Bucket List: That Time I Fell Into The Amazon River While Peeing

Bucket List: That Time I Fell Into The Amazon River While Peeing

The Amazon rainforest is a beautiful and wild place. It’s also quite big, so while most of it is in Brazil, you can still visit from within Colombia, Equador, Venezuela, Bolivia and Peru. My English travel companion, Madeleine, and I wanted to see it for ourselves so we found a Peruvian guide named Jeremy Jimmy, who didn’t particularly care whether we called him Jimmy or Jeremy, and joined him for a 4 day trip to the Manu National Park in the Amazon.

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What followed was 4 days of trekking with mud boots through pristine lush forests with a smorgasbord of flora and fauna enough to make any ecologist gush like a girl on prom night. I just thought the bugs and monkeys were cool. After 4 days, I learned a thing a two from Jimmy (that’s what we decided on anyway), so let’s get started.

Don’t Pee From A Raft

River Rafting On Amazon River

There are many things that you should be afraid of in the Amazon river like snakes, piranhas, and crocodiles. To me, none more so than the tiny parasitic fish that swims its way up a person’s pee stream and embeds itself in your urethra.

So knowing this, I ask myself now, why, while standing at the head of a wobbly “raft”, consisting of 5 long pieces of log tied together haphazardly by a few pieces of rope probably worn from exposure, did I decide that it was a perfect time to take a piss? I have no answers. As though the forest gods wanted to have a good laugh, the raft broke just as I began to relieve myself throwing me in the fast running current, bumping along the boulders in the water for a good while until I realized I could actually just stand up. Fortunately, I found myself just a few meters from a small islet in the middle of the river and waited for the boat to come pick me up.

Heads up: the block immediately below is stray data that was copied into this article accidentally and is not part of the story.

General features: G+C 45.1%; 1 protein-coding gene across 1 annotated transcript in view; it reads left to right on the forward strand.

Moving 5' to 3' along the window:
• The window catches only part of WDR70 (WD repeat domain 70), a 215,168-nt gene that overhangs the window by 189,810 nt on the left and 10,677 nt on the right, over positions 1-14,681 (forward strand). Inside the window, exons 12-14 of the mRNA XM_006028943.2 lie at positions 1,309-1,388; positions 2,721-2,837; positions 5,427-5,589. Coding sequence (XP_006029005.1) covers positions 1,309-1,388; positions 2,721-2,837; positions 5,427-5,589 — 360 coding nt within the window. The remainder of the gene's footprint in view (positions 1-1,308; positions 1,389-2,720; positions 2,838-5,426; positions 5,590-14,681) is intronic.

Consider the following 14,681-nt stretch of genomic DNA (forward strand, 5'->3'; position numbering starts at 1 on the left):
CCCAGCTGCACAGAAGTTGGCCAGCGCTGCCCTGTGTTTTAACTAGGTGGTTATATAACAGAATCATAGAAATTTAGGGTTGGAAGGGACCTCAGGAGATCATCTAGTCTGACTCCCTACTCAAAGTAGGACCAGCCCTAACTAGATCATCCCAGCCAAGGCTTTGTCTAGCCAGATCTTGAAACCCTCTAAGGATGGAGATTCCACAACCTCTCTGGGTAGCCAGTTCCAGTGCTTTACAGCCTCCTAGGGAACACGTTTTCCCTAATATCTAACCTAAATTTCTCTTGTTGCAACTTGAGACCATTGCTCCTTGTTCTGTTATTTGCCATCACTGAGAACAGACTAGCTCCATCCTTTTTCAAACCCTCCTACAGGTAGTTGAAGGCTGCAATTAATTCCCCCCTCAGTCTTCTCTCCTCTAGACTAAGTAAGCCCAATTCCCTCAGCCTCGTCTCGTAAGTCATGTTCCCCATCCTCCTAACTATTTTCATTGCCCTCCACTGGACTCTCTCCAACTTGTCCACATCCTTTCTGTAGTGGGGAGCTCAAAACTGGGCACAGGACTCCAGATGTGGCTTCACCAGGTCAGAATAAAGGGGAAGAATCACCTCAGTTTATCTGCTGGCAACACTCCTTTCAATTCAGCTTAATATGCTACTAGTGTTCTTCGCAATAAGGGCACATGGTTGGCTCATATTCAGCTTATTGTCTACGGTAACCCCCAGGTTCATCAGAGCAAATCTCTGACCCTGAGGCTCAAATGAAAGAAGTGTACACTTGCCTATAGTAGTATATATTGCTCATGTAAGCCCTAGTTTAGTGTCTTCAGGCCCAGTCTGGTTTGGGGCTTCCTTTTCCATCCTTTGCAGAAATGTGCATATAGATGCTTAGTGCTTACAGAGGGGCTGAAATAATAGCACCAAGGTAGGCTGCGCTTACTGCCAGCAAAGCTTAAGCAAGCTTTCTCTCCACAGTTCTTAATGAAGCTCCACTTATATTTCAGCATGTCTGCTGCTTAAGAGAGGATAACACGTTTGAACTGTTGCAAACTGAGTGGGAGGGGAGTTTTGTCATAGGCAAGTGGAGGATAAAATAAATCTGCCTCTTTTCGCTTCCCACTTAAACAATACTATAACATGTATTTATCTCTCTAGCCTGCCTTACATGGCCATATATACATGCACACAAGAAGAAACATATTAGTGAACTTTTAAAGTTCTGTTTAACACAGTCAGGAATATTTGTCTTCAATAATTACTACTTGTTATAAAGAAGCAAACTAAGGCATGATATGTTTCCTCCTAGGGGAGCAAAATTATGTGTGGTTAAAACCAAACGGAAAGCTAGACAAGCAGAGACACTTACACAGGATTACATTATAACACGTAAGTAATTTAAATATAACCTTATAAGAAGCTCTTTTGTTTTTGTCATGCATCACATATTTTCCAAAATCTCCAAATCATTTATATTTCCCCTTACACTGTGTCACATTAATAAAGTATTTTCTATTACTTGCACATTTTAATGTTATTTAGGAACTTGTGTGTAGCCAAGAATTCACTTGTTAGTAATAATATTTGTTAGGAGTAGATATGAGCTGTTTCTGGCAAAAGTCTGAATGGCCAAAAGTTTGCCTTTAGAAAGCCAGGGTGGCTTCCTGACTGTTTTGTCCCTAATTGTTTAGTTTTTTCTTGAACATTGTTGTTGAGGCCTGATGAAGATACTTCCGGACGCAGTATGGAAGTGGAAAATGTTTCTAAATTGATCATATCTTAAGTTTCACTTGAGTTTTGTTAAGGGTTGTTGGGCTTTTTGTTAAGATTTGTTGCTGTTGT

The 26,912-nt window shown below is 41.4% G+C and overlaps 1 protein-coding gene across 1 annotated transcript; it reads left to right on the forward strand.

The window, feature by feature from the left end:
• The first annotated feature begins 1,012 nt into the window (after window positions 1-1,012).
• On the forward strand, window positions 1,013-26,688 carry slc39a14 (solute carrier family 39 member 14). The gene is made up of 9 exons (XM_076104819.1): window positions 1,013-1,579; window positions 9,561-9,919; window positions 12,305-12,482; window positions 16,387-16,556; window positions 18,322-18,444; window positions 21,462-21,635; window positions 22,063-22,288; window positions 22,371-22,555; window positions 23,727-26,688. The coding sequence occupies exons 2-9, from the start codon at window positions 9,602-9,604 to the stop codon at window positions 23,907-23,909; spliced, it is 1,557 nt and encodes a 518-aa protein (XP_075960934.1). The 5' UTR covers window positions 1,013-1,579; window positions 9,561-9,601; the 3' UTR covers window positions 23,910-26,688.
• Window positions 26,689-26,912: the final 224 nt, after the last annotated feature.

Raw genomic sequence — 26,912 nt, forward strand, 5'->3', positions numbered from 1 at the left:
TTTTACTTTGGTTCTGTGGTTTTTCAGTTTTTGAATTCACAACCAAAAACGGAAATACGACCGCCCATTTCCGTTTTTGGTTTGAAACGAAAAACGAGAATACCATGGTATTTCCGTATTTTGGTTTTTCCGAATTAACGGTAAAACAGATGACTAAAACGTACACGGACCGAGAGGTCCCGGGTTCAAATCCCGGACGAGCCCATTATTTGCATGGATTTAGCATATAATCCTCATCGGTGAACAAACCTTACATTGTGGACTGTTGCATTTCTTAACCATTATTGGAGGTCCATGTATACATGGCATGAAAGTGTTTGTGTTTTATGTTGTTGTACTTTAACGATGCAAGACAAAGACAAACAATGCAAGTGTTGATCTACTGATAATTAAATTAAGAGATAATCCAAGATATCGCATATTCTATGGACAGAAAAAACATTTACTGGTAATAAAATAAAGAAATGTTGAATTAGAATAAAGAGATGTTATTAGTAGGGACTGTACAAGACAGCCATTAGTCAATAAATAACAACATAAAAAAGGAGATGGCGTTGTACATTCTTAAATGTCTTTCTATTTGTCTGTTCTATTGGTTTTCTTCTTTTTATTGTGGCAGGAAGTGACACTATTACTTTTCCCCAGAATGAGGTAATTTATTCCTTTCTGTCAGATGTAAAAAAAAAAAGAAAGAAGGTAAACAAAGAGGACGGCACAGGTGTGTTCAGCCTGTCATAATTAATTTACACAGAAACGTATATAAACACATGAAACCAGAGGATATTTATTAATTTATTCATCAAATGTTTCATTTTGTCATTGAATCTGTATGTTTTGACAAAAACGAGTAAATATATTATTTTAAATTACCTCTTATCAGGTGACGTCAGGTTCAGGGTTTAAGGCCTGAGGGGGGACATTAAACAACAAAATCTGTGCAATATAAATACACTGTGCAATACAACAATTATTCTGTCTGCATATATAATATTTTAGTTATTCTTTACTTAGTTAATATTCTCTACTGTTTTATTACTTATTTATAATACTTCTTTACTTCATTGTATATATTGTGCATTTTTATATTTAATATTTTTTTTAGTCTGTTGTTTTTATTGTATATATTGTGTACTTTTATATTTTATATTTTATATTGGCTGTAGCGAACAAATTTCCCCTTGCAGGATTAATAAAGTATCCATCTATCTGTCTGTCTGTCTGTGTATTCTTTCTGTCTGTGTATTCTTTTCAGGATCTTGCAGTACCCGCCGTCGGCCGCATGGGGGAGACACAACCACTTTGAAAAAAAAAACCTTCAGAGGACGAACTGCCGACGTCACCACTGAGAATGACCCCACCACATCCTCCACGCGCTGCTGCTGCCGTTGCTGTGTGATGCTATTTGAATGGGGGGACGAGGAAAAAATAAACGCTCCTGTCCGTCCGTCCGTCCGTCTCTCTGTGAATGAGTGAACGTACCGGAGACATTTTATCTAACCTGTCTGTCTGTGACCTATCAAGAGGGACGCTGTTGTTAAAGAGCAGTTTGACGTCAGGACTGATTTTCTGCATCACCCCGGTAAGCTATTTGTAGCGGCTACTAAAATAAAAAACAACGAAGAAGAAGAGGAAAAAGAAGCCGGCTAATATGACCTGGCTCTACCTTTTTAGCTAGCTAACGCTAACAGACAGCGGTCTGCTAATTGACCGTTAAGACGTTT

On the other hand, perhaps this act also saved me from finishing my business and preventing any of the little things from finding it’s way up my pee hole.

Always Check Your Boots Before Putting Them On

Alternatively, you can keep your boots inside your room overnight. Maddy learned this the hard way one morning on the boat when she noticed something squishy in her left boot. We posthumously called it “Fred”. Sorry Maddy’s foot killed you Fred.

Dead Frog In Boot in Manu Rainforest

Bring A Book For The Early Mornings

I enjoyed the night hikes, I enjoyed the peaceful feeling of riding down the Amazon, but if I was true to myself, I didn’t care much for waking up at 5 am to sit on a boat and wait for some birds to start their day. Luckily I brought a book (and a really good one too). The alternative was to go back to sleep like my buddies in the back.

What To Do When You're Not Bird Watching In Rainforest

The Amazon Is Full Of Things That Can Probably Kill You

More often than not, they can blend in pretty well, so watch where you are going. At night time, they’re even harder to find, so make sure you are walking around with someone knowledgeable.

Bright Insect In Manu Rainforest

Giant Insect In Manu Amazon Rainforest

Frog Blending Into Environment in Manu Amazon Rainforest

Machetes Are Not Just For Kids

Machetes are useful. You can use them to cut a path through the forest, fight off a polar bear, and you automatically get forest credibility holding one.  Binoculars are useful too if you don’t want to squint while looking for monkeys in the trees.

Kien Lam Wielding Machete In Amazon Rainforest

Sh*t Happens

Things don’t always go according to plan. This is especially true during the rainy season. In Peru, that can come in the form of mudslides blocking your road. Pushing probably won’t work in this case when the wheels are completely sunken in mud. Luckily, a truck reversed down the path out of nowhere and hauled us out. So yes, sh*t happens, but where’s the fun if it didn’t every so often.

Pushing Van Out Of Mudslide in Peru

Updated on January 7, 2020


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